“Weathering the Storm” is the second project from Florida local and founder of the Løstbøyz collective, Ghosty. This project is a huge statement for him going into the new decade, as it deconstructs his older work to create a newer sound that he’s more comfortable and proud of. This project is the outcome of that transformation in his sound cohesively.

The project is just three songs long – clocking in at an eight and a half minute runtime – but it still does an incredible job showcasing the change and progression in his sound even in its brevity. Its absence of features adds to its intimate quality as well, allowing the listener to hear his full range of sounds without interruption.

The track “Feelings” is an incredibly energetic and catchy entrance into the project. It perfectly captures the essence of emotions rushing in and out of one’s head faster than they can really show them adequately — a unique translation in full. Ghosty’s vocals about fear, regret, and feelings as a whole work in perfect correspondence with the Lxve-produced beat. The production does a wonderful job bringing out the emotion in his voice as he delivers these bars.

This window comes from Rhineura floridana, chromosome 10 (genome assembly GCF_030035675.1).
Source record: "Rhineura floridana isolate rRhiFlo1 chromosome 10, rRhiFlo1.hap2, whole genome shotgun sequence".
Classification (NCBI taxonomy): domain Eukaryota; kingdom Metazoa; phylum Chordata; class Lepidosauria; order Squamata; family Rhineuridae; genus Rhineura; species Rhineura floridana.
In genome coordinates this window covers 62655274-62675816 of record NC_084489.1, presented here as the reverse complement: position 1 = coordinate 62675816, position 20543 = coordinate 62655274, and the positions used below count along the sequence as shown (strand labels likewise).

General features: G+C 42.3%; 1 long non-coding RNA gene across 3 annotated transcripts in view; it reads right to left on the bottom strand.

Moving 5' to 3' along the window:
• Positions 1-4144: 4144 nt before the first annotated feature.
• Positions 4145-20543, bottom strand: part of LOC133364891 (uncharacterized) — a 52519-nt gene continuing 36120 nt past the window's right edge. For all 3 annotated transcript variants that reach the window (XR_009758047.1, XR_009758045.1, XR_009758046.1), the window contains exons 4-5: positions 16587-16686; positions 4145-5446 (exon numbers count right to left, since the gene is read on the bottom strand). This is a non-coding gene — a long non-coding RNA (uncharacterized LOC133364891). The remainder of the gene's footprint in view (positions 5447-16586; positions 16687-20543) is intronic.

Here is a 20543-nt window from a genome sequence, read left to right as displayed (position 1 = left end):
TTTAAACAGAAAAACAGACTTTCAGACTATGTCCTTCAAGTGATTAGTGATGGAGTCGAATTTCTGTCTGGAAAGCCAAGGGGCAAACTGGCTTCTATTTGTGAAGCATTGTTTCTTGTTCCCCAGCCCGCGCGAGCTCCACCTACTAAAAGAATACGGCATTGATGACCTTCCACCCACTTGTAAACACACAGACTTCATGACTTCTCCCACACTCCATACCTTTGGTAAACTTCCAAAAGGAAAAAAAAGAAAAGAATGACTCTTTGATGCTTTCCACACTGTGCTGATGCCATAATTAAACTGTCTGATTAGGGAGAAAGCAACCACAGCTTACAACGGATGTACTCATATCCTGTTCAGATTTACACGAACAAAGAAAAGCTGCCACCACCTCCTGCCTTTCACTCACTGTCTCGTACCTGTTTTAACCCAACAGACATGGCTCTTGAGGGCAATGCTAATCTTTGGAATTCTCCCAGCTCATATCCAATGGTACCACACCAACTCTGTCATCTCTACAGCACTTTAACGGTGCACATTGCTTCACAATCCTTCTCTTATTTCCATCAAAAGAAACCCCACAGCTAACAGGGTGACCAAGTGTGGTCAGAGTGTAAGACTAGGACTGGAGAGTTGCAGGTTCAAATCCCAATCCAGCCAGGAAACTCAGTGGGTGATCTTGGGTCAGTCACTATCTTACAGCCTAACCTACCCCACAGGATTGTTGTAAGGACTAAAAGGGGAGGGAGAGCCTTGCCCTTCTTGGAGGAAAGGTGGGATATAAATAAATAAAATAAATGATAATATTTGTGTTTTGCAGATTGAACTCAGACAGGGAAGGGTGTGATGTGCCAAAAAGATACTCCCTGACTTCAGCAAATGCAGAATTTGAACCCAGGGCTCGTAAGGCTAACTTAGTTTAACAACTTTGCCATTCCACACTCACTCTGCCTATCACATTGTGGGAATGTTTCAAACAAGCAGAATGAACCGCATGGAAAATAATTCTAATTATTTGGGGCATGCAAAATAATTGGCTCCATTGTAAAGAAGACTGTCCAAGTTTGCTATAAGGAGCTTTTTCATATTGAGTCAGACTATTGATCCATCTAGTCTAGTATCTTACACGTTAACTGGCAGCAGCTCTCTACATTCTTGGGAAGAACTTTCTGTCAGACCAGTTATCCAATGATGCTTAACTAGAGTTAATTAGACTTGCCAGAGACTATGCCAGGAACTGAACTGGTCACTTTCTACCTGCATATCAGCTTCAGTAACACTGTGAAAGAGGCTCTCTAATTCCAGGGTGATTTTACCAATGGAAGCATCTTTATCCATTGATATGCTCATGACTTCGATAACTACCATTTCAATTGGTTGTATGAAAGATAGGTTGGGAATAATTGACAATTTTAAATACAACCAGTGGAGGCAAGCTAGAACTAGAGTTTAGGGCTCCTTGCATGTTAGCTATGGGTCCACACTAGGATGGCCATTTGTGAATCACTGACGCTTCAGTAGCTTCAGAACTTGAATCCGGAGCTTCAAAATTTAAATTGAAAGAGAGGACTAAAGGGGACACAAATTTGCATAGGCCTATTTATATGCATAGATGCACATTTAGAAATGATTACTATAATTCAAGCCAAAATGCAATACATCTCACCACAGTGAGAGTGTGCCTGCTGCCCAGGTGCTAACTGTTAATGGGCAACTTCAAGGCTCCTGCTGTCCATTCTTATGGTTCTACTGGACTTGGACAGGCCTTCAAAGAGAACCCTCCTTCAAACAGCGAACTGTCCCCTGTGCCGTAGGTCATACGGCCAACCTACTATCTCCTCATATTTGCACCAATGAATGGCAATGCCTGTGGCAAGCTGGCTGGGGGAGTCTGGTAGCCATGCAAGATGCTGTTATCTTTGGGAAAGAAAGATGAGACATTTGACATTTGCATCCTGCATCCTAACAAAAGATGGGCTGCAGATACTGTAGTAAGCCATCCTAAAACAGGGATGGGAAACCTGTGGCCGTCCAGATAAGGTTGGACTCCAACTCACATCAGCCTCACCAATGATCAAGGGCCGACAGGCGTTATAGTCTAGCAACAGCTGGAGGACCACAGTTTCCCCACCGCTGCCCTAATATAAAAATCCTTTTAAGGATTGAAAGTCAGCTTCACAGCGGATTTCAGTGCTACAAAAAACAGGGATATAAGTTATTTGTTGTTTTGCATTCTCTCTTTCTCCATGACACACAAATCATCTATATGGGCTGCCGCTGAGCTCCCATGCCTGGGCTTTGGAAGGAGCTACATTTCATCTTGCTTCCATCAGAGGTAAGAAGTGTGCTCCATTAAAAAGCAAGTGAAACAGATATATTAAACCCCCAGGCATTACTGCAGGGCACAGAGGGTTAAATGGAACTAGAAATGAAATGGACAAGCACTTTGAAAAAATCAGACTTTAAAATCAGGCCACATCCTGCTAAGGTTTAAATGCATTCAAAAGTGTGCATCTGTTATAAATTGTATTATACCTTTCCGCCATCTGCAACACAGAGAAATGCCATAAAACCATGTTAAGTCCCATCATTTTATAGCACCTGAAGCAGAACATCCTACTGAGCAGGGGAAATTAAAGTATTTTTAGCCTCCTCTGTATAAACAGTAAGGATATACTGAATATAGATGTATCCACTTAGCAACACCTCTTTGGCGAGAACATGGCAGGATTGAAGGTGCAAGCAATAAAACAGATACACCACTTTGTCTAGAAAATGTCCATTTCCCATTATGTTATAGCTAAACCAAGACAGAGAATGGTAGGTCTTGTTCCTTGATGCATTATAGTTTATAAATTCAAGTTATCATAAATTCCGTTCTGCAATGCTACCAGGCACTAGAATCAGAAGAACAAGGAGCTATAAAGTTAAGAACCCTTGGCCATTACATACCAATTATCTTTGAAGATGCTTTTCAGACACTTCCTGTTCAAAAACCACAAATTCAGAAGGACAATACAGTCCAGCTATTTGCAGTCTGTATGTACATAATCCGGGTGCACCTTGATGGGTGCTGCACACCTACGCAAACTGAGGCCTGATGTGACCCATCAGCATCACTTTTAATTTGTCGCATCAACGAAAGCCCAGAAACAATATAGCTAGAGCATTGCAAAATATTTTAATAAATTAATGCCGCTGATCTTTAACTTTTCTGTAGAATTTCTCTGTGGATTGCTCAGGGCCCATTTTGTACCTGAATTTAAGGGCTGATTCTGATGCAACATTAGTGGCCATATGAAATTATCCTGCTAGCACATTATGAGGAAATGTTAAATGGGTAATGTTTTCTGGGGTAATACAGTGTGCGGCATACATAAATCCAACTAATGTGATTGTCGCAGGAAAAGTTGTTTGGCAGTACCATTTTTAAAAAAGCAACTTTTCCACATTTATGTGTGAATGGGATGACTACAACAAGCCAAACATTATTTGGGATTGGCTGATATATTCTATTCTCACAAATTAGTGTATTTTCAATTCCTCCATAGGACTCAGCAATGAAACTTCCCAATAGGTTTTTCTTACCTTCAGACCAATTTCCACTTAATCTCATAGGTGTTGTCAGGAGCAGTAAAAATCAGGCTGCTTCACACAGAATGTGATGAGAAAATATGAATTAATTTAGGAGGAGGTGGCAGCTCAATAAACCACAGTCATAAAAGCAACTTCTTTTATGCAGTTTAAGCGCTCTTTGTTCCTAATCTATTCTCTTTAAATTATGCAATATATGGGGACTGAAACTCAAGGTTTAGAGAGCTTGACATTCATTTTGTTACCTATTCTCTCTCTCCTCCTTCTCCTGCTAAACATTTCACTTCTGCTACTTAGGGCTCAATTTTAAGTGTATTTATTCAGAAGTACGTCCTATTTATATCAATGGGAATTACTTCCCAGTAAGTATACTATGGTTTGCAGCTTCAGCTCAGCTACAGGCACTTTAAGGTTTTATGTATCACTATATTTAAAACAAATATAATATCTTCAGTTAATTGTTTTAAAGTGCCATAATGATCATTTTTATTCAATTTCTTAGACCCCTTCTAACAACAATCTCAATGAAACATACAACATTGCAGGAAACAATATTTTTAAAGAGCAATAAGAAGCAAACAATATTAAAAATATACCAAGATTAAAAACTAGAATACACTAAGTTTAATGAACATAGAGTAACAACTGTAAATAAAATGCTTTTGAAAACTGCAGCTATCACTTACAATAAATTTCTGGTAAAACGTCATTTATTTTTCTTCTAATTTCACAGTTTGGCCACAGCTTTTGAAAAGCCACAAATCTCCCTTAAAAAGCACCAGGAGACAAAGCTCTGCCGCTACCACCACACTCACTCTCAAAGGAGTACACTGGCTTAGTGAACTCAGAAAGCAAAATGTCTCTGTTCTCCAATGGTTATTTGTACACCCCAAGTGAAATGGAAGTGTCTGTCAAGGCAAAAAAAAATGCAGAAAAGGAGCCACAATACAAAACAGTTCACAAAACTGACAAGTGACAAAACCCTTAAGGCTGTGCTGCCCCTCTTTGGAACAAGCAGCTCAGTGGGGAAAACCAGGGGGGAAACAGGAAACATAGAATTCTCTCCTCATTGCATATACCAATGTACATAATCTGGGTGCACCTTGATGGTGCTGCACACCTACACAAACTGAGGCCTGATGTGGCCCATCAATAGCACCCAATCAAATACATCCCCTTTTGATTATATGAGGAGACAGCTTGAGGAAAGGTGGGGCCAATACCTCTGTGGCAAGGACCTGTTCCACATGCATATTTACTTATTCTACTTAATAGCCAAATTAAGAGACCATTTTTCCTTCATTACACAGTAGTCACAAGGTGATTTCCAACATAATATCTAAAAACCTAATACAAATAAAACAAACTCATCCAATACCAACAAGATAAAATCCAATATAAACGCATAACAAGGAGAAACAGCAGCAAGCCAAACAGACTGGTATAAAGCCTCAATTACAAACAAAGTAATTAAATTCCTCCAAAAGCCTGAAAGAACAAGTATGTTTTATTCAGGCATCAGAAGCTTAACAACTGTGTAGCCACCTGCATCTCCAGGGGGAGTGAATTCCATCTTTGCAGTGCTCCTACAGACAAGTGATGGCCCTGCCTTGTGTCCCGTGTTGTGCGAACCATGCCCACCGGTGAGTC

“Wasted” wrestles with aspects of substance abuse to further yourself from the problems life throws in one’s face. While the beat may be deceivingly happy, its lyrics tell a completely different story. In nearly every lyrical passage, Ghosty’s feelings are translated with immensely vivid imagery.

The project wraps up with one of the heaviest and most emotional songs that Ghosty has ever made in “Someone Else.” The track features one of the boldest choices on the project, as he decided to take a step back away from rapping on to test the strength of his vocal ability, a move which paid off based on its sheer display of versatility. 

The EP as a whole is a moving project that flies by as fast as all of the emotions are presented, and yet they are felt with as much weight as any project that trumps its length. It is through this notion that Ghosty differentiates himself from his contemporaries, and further projects like this will continue to prove this fact as his career progresses.